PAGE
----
Heroin epidemic puts pressure on schools to get antidote

Associated Press


The heroin epidemic that has been taking the lives of teenagers for years is creeping into even younger age groups and putting pressure on the nation’s schools to keep a fast-acting overdose antidote within reach of every nurse and teacher.

Although overdoses at school are rare, nurses are increasingly thinking of the drug naloxone as an essential part of their first-aid kits. Administered via syringe or a nasal spray, it works almost immediately to get an overdose patient breathing again, and it does not create a high or have major side effects.

The National Association of School Nurses wants all schools to keep the antidote on hand.

“We’re facing an epidemic,” said Beth Mattey, president of the group. “People are dying from drug overdoses, opioid drug overdoses. We need to be able to address the emergency.”

At least five states this year adopted laws on the use of naloxone in schools, including Rhode Island, which now requires it to be available in all middle, junior high and high schools. Some states allow or encourage schools to buy it. And many schools already have the drug in stock.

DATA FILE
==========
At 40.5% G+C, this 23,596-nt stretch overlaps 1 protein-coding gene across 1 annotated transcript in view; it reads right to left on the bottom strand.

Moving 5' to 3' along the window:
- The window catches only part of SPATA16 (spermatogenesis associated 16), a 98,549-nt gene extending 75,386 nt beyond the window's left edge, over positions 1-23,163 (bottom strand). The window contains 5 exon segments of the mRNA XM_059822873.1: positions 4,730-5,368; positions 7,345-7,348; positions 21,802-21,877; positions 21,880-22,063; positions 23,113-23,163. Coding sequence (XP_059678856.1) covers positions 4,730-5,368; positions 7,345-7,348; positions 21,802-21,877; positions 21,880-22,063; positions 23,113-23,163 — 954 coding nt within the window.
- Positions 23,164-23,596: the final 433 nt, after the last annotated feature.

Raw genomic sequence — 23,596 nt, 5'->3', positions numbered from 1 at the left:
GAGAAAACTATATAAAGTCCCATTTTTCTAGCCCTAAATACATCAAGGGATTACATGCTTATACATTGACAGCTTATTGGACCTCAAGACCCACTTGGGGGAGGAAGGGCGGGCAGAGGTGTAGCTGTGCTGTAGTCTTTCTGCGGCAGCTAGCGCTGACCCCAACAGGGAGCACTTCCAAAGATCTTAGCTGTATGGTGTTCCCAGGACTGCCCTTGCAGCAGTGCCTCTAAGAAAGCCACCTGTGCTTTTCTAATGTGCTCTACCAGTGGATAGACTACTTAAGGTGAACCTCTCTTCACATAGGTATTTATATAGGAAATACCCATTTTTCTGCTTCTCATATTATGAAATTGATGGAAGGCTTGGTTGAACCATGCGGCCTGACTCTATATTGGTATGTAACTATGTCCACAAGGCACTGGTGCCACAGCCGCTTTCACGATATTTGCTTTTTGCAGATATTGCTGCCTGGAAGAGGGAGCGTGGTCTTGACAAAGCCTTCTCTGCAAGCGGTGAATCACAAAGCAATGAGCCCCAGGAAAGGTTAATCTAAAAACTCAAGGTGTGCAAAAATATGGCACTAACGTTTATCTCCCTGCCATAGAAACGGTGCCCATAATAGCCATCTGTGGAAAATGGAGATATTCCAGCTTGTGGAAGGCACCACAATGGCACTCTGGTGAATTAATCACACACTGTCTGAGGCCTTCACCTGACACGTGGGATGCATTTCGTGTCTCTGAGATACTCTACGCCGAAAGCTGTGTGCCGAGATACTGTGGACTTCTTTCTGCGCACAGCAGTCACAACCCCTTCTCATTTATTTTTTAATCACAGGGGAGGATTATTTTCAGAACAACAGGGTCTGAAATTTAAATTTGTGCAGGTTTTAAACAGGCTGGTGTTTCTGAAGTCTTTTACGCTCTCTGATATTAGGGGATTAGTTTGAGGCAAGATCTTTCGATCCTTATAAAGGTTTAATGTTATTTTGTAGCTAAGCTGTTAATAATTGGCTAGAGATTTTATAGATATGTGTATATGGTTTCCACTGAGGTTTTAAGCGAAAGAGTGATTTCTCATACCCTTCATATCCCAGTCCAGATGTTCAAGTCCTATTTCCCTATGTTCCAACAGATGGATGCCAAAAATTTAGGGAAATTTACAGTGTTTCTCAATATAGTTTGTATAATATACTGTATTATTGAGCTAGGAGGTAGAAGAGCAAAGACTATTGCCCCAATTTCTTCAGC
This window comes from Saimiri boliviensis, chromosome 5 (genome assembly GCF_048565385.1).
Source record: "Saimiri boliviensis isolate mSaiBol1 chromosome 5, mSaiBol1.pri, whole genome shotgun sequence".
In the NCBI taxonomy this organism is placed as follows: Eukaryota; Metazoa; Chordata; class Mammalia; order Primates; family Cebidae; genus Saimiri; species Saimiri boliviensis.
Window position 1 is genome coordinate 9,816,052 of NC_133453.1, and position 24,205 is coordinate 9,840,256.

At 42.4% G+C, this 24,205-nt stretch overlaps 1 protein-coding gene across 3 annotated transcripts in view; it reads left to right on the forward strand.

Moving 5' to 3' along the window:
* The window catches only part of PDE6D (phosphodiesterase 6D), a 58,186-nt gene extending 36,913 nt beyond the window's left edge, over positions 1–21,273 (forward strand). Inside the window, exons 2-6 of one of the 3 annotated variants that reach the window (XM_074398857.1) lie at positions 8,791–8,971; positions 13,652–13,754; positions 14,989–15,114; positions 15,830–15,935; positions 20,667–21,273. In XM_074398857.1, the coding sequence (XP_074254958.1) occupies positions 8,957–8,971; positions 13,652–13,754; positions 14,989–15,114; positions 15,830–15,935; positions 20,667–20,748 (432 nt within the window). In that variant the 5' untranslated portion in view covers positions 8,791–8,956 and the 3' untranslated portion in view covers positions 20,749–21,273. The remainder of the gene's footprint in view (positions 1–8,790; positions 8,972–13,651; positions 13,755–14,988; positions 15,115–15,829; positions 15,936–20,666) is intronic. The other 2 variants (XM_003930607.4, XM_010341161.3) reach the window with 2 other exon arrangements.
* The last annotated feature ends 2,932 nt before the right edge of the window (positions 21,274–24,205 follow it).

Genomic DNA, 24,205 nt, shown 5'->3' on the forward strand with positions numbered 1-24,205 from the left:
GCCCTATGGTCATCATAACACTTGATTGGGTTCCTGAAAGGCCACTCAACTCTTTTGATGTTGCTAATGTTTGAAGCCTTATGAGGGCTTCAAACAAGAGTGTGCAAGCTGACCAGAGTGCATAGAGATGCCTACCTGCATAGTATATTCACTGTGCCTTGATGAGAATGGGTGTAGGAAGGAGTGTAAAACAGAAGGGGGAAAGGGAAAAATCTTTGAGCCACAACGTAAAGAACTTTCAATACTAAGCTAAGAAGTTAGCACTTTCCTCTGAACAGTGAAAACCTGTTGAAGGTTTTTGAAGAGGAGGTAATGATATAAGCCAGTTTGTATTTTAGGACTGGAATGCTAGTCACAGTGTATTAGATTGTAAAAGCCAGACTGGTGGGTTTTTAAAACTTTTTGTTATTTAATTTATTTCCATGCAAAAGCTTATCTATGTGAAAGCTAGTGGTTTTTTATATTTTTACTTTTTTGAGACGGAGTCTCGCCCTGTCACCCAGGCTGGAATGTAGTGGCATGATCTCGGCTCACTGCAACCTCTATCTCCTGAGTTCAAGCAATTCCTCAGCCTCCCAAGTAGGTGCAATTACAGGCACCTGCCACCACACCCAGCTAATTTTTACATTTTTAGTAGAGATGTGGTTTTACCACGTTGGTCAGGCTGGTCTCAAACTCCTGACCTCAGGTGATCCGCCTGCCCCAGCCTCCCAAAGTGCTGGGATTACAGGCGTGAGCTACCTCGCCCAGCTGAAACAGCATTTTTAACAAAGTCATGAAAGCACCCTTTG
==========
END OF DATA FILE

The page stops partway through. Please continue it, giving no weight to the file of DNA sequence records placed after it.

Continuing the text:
Also known by the brand name Narcan, the antidote was first approved by the Food and Drug Administration in 1971. Advocates say it could save a child, parent or school employee who overdoses on heroin or prescription painkillers.

One Rhode Island nurse bought Narcan on her own after attending a lecture and training last fall. Kathleen Gage then took the drug into her 11th-grade health classroom to teach students how to get it at a pharmacy and use it.

“They were really enthusiastic that this could reverse an overdose, and they would have the tool to do it,” said Gage, a nurse at Pilgrim High School in Warwick, who also pushed for the state law that requires schools to buy the drug for emergencies.

Rebecca King said she has observed substance abuse as a nurse in a K-8 school in Delaware. Seeing a child collapsed on the floor is the “worst nightmare” of every school nurse, she said.

“Naloxone saves lives,” King said. “It can really be the first step toward recovery.”

Heroin-overdose deaths in the United States nearly quintupled from 2001 to 2013. More than 70 percent of overdose deaths relating to prescription drugs in 2013 involved opioid painkillers – a class of drugs that includes heroin, oxycodone, codeine, fentanyl and morphine, according to the Centers for Disease Control and Prevention.

Overdoses at school are uncommon but not unheard of.

A survey of 81 Rhode Island school nurses who participated in a naloxone training program last year found that 43 percent of high school nurses who responded reported that students in their schools were abusing opioids, according to statistics released by the state health department. Fifteen said they had to call 911 at least once in the past three years for suspected student substance use or overdose.

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